The Boeing Fire Fighters Local I-66 St. Louis, Missouri, chapter has won a new contract after facing threats of a lockout from one of the largest corporations in the world. The new 4-year contract includes up to 34 percent increase in wages over the life of the agreement, and members will now be paid for every hour of their 24-hour shifts.

IAFF 7th District Vice President Ricky Walsh hailed the deal as “a job well done by all involved.” A unified effort from the IAFF, 7th District leadership, the Washington State Council of Fire Fighters, the Missouri State Council of Fire Fighters (MSCFF), and several labor groups delivered the new contract in the face of repeated threats by Boeing.

“Congratulations to Boeing Local I-66 for persevering through this tough battle and negotiating a solid contract,” Walsh said. “This union showed that if you stay strong and unified, big companies like Boeing don’t hold all the power. Thanks go to General President Kelly, Secretary-Treasurer Líma, and our entire Executive Board, who voted to support a strike if necessary.”

Local I-66 represents the interests of Boeing facility fire fighters, inspectors, and lieutenants in St. Louis, Lake City, Missouri, and Washington State. Boeing Company is valued at more than $140 billion.

“We are pleased to have our voices heard and the resulting favorable contract,” Local I-66 President Casey Yeager said. “The company now knows that we will do what it takes to ensure our members get fair wages, benefits, and, above all, fair treatment. I appreciate General President Kelly and the IAFF’s commitment to ensuring us whatever resources we needed to be successful.”

District Vice President Walsh and Boeing Local I-66 President Yeager with other members of the negotiations team

St. Louis’ I-66 members had been woefully underpaid for much of the previous CBA, which did not account for inflation. This made wages one of the priority issues during negotiations.

The local was also pushing to be paid for their full 24-hour shifts. Like some other private sector employers, Boeing had historically refused to pay its fire fighters for shift hours when they may be sleeping. This newly negotiated contract, which includes payment for full shift hours, will result in an average pay increase of 22 percent.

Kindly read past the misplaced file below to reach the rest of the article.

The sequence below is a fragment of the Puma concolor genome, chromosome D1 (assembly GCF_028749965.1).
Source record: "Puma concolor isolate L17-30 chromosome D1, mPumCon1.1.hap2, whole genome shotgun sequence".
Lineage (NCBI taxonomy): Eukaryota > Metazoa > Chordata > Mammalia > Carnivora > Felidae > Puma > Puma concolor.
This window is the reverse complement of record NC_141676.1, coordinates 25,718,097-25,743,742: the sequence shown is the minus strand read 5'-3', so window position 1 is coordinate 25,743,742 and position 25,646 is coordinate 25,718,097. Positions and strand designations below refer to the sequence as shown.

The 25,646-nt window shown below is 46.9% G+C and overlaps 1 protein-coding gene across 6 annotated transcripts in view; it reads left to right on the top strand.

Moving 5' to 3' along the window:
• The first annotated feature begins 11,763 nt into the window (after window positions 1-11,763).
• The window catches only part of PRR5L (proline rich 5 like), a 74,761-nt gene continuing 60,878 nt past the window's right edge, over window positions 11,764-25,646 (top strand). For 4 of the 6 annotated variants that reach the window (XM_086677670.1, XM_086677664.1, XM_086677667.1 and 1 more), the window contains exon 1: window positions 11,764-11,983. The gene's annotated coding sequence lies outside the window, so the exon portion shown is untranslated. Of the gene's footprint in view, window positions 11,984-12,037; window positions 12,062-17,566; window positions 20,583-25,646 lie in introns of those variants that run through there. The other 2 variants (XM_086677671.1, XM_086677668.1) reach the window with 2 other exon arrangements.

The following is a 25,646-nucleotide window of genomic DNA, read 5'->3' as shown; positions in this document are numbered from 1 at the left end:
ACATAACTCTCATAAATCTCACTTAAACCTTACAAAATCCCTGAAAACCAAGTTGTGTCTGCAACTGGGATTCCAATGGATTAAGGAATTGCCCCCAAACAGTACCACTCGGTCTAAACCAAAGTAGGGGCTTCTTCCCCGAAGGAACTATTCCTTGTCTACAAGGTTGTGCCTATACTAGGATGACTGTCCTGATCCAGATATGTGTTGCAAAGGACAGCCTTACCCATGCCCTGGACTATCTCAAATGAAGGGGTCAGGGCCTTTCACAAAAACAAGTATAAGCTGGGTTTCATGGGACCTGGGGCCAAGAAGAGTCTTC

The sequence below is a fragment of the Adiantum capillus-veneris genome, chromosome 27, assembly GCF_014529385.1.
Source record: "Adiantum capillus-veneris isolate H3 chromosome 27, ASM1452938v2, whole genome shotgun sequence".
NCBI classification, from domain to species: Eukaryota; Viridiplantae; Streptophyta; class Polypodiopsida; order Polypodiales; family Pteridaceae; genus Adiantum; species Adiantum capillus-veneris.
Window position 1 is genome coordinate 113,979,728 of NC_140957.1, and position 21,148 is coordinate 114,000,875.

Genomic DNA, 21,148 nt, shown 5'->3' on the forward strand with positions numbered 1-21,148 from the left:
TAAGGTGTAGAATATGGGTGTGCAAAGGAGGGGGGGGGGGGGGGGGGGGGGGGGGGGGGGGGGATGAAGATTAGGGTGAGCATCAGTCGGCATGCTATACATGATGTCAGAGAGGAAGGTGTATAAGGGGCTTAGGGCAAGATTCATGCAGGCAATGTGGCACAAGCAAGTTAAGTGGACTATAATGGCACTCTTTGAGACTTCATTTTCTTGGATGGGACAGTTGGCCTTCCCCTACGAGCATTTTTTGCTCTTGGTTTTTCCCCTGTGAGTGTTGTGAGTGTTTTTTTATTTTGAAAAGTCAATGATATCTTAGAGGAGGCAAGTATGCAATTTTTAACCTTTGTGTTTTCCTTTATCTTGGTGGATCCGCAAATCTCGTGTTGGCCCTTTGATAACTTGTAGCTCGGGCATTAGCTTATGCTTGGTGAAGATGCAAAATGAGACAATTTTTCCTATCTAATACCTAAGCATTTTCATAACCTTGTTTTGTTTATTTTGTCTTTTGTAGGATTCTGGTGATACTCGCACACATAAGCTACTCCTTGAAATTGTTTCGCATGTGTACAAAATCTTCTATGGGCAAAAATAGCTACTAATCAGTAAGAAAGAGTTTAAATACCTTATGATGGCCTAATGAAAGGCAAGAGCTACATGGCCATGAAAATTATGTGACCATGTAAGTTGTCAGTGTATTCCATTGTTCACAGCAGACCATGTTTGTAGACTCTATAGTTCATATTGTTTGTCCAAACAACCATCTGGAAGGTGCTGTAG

Boeing dug in during talks, initially refusing to budge on wages or pay for the full 24 hours. The company sent a lockout letter to Local I-66, in effect, a take-it-or-leave-it demand tied to its last offer.

Walsh, who had been present over the final days of negotiations, reached out to General President Edward Kelly to help rally the support of the trade unions and labor councils.

“This union doesn’t back down from a fight, even if it’s against a big company like Boeing,” Kelly said. “The IAFF, along with the rest of labor, was prepared to utilize the full weight of its resources to stand by our brothers and sisters in St. Louis.”

The labor groups stood in solidarity behind the I-66 fire fighters, sending letters to Boeing notifying the company of their stances.

Since a lockout would have essentially forced the union members to go on strike, IAFF 7th District, MSCFF, and I-66 leaders also launched a fund to help members with bills if they were locked out. The goal was to raise $80,000. They were already halfway there when Boeing backed off its threats.

With one day to go before the lockout was to take effect, Boeing agreed to a four-year contract with raises and pay for the full 24-hour shift.

The victory was bittersweet for the Local I-66 team because J.T. Boothman, a member who wrote most of the proposals while receiving treatment for cancer, died during negotiations.

Yeager, the Local I-66 President, said the union “could not have successfully negotiated this contract without him.”

Boothman, who dedicated his life to service as a paramedic and fire fighter, was 57.